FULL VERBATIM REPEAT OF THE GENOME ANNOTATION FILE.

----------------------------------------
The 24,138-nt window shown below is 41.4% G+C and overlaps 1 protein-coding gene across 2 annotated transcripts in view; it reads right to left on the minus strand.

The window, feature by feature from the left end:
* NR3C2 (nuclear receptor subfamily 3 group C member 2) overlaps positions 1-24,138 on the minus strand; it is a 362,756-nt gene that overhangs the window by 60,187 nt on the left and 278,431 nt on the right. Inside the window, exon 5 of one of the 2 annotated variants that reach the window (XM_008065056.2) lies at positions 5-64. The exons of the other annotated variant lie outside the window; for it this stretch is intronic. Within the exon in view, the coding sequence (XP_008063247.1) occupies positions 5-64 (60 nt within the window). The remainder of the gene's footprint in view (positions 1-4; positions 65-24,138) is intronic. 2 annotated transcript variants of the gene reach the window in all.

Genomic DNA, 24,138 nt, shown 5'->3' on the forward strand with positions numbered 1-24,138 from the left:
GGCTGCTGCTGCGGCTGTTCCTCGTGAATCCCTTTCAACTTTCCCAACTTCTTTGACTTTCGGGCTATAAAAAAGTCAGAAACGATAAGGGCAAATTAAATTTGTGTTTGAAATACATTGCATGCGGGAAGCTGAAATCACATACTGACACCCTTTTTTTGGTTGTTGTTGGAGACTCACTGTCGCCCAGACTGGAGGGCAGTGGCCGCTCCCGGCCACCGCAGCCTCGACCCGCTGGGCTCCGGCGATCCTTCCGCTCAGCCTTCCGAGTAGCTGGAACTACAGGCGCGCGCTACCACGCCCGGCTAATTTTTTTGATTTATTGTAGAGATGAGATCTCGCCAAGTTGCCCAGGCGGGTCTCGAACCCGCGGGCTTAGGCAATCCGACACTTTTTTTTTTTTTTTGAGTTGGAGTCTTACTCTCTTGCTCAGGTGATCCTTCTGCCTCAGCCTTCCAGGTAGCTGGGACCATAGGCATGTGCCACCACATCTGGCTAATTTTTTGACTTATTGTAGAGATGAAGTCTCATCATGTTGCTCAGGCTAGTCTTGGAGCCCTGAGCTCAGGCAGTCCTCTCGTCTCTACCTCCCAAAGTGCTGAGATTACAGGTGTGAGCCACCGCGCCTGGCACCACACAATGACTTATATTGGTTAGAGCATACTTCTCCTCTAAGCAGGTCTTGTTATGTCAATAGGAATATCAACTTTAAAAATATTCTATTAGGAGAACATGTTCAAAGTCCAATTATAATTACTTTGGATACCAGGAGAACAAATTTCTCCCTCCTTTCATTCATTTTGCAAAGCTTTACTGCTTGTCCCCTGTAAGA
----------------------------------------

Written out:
The 24,138-nt window shown below is 41.4% G+C and overlaps 1 protein-coding gene across 2 annotated transcripts in view; it reads right to left on the minus strand.

The window, feature by feature from the left end:
* NR3C2 (nuclear receptor subfamily 3 group C member 2) overlaps positions 1-24,138 on the minus strand; it is a 362,756-nt gene that overhangs the window by 60,187 nt on the left and 278,431 nt on the right. Inside the window, exon 5 of one of the 2 annotated variants that reach the window (XM_008065056.2) lies at positions 5-64. The exons of the other annotated variant lie outside the window; for it this stretch is intronic. Within the exon in view, the coding sequence (XP_008063247.1) occupies positions 5-64 (60 nt within the window). The remainder of the gene's footprint in view (positions 1-4; positions 65-24,138) is intronic. 2 annotated transcript variants of the gene reach the window in all.

Genomic DNA, 24,138 nt, shown 5'->3' on the forward strand with positions numbered 1-24,138 from the left:
GGCTGCTGCTGCGGCTGTTCCTCGTGAATCCCTTTCAACTTTCCCAACTTCTTTGACTTTCGGGCTATAAAAAAGTCAGAAACGATAAGGGCAAATTAAATTTGTGTTTGAAATACATTGCATGCGGGAAGCTGAAATCACATACTGACACCCTTTTTTTGGTTGTTGTTGGAGACTCACTGTCGCCCAGACTGGAGGGCAGTGGCCGCTCCCGGCCACCGCAGCCTCGACCCGCTGGGCTCCGGCGATCCTTCCGCTCAGCCTTCCGAGTAGCTGGAACTACAGGCGCGCGCTACCACGCCCGGCTAATTTTTTTGATTTATTGTAGAGATGAGATCTCGCCAAGTTGCCCAGGCGGGTCTCGAACCCGCGGGCTTAGGCAATCCGACACTTTTTTTTTTTTTTTGAGTTGGAGTCTTACTCTCTTGCTCAGGTGATCCTTCTGCCTCAGCCTTCCAGGTAGCTGGGACCATAGGCATGTGCCACCACATCTGGCTAATTTTTTGACTTATTGTAGAGATGAAGTCTCATCATGTTGCTCAGGCTAGTCTTGGAGCCCTGAGCTCAGGCAGTCCTCTCGTCTCTACCTCCCAAAGTGCTGAGATTACAGGTGTGAGCCACCGCGCCTGGCACCACACAATGACTTATATTGGTTAGAGCATACTTCTCCTCTAAGCAGGTCTTGTTATGTCAATAGGAATATCAACTTTAAAAATATTCTATTAGGAGAACATGTTCAAAGTCCAATTATAATTACTTTGGATACCAGGAGAACAAATTTCTCCCTCCTTTCATTCATTTTGCAAAGCTTTACTGCTTGTCCCCTGTAAGA